Sudsing up kills germs as well as removes the dirt under which they hide, so be sure to wash often, particularly after touching anything that's been handled a lot -- pens, doorknobs, remotes. Doing it right means lathering for at least 20 seconds (about as long as it takes to sing "Happy Birthday"), and getting between your fingers and under your nails. Rinse thoroughly, and dry -- germs stick to skin more easily when it's wet.
Alcohol-based hand sanitizers can work in a pinch, but won't,remove dirt as reliably as lathering with soap and water; look for a sanitizer that's at least 60 percent alcohol, and be sure to rub it all over your hands as if you were washing them.
"A brisk daily walk is the single most powerful thing you can do to prevent illness," says David C. Nieman, DrPH, director of the Human Performance Lab at Appalachian State University, North Carolina Research Campus. Nieman found that people who exercised five days a week for 20 minutes or more reduced the number of days they were sick by 43 percent.
What's the power of exercise? When you get your heart rate up, cells that fight infection circulate through your blood, and stay active for about three hours afterward. "Anything that gets your heart pumping and your lungs working activates those immune cells," Nieman says.
When you feel constantly anxious, levels of the stress hormone cortisol skyrocket, which can dampen your immune system, making it harder to fight off a virus. In fact, research has shown that people who are coping with lots of stress have double the risk of getting sick.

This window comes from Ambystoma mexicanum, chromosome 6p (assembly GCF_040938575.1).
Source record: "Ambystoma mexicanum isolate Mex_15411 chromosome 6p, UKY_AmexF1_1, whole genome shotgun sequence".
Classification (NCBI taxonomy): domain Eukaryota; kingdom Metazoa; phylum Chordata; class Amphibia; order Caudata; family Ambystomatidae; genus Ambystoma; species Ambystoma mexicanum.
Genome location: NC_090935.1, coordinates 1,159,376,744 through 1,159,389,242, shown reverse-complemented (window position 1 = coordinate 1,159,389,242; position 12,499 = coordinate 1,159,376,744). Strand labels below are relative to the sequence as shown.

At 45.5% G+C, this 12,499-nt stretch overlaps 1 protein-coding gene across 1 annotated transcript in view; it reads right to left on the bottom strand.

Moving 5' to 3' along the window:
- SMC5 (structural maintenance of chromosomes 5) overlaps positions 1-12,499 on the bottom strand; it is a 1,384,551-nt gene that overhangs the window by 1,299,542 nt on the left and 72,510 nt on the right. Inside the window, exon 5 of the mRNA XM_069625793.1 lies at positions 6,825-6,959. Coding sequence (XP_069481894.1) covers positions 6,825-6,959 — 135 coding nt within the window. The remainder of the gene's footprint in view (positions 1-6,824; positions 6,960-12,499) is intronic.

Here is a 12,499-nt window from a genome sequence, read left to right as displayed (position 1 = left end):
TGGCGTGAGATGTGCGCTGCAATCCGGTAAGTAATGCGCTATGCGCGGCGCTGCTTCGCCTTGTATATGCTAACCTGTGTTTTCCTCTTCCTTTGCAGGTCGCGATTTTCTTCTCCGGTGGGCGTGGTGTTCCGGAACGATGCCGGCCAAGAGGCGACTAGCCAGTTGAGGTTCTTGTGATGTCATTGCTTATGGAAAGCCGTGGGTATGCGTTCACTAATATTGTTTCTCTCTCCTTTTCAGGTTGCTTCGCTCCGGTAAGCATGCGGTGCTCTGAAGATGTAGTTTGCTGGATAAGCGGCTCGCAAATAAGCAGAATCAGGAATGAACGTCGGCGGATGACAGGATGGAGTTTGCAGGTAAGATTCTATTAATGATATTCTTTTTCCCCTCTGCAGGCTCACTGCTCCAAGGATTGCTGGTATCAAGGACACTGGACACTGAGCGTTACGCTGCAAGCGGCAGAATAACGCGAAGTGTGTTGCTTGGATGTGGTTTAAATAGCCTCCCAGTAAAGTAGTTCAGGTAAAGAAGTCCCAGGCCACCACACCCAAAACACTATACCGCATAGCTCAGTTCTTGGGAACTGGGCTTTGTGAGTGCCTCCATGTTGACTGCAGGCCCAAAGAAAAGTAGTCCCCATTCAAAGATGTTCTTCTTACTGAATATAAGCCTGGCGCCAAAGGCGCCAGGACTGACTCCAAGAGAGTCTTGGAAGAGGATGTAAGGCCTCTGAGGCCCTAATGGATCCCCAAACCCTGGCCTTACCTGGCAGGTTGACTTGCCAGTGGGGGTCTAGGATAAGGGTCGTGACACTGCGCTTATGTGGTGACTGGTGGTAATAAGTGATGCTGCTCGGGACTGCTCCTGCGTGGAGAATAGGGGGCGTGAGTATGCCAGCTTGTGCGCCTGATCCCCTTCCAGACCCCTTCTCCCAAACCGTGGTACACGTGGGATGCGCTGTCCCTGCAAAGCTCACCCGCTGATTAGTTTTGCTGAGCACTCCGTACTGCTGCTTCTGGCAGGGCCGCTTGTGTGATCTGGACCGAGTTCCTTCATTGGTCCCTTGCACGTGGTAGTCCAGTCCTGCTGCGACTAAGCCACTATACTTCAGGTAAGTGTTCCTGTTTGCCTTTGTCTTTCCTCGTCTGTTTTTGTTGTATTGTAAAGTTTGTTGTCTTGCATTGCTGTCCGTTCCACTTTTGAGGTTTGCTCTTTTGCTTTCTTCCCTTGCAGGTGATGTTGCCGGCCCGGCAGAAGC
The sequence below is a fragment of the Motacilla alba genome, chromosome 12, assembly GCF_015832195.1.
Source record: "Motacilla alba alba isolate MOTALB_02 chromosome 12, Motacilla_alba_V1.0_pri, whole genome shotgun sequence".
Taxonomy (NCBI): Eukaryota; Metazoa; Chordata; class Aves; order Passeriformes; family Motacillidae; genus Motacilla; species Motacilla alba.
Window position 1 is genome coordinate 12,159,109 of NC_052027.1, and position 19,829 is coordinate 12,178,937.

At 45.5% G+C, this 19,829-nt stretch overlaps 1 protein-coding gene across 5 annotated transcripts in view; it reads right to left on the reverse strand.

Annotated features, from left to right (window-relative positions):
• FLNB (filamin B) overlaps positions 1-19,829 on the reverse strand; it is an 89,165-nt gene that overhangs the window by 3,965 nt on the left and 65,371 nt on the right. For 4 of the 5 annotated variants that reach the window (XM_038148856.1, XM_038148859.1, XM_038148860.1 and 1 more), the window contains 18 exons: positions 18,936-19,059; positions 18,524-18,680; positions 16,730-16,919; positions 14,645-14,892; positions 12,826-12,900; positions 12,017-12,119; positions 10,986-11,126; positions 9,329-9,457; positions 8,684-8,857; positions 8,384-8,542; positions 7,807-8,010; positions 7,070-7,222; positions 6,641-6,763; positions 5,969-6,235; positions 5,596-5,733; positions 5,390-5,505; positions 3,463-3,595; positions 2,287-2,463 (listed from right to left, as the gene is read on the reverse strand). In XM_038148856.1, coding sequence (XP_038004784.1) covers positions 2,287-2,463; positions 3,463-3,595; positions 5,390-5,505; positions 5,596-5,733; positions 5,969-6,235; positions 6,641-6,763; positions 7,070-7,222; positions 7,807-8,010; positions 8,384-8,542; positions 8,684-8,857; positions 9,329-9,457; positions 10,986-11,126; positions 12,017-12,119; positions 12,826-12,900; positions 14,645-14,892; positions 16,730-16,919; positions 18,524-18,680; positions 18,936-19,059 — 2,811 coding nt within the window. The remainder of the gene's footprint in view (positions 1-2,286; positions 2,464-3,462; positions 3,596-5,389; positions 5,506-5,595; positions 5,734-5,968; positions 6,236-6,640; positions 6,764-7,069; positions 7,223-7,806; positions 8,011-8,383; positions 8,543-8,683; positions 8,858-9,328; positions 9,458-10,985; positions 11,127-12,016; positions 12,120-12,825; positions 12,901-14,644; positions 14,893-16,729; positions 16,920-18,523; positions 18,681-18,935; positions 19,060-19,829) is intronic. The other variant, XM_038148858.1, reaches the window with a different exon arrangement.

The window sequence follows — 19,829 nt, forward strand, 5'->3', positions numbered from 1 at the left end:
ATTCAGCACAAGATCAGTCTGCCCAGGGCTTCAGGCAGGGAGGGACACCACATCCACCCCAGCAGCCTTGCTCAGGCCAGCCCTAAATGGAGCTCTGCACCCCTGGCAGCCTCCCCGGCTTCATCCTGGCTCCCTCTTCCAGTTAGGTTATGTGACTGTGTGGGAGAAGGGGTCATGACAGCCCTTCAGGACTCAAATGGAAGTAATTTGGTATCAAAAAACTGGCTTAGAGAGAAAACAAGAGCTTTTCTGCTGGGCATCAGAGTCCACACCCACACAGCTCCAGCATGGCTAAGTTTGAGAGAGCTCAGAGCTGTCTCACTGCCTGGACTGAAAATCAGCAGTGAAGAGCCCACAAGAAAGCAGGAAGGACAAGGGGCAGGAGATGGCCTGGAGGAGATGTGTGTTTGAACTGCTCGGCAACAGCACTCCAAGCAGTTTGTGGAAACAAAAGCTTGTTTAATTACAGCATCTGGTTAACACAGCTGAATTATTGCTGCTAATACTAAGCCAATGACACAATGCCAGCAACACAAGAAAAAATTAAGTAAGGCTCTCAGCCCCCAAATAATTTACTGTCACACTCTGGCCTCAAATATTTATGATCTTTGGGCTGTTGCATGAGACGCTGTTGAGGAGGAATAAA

While you can't control what stress comes your way, you can control your reaction to it, and that's where the protection lies: One study shows that people who incorporate regular meditation into their lives (along with exercise) have a 40–50 percent reduction in respiratory infections.
There's no one magical nutrient that keeps you healthy. Rather, it's getting a good mix of vitamins and minerals that works best to strengthen your immune system. "The nutrients and antioxidants in produce all work together to promote good health," says Marc I. Leavey, M.D. "And that combo can't be replicated in a pill."
To get your daily dose, have one or more fruits and/or vegetables at each meal. For example, try blueberries and bananas at breakfast, spinach leaves and tomato on a sandwich at lunch, carrots dipped in hummus for a snack, and roasted broccoli at dinner.
That's the sweet spot: Research shows that people who average less than 7 hours per night are almost three times as likely to get a cold as those who average 8 hours or more. "If you're run-down, it's a stress on your body, and that can suppress the immune system," says Neil Schachter, M.D., professor of medicine at Mt. Sinai Medical Center in New York. To rest best, turn in at the same time every night, and don't forget your wind-down routine: 30 minutes to an hour before bed, do something relaxing like reading a book.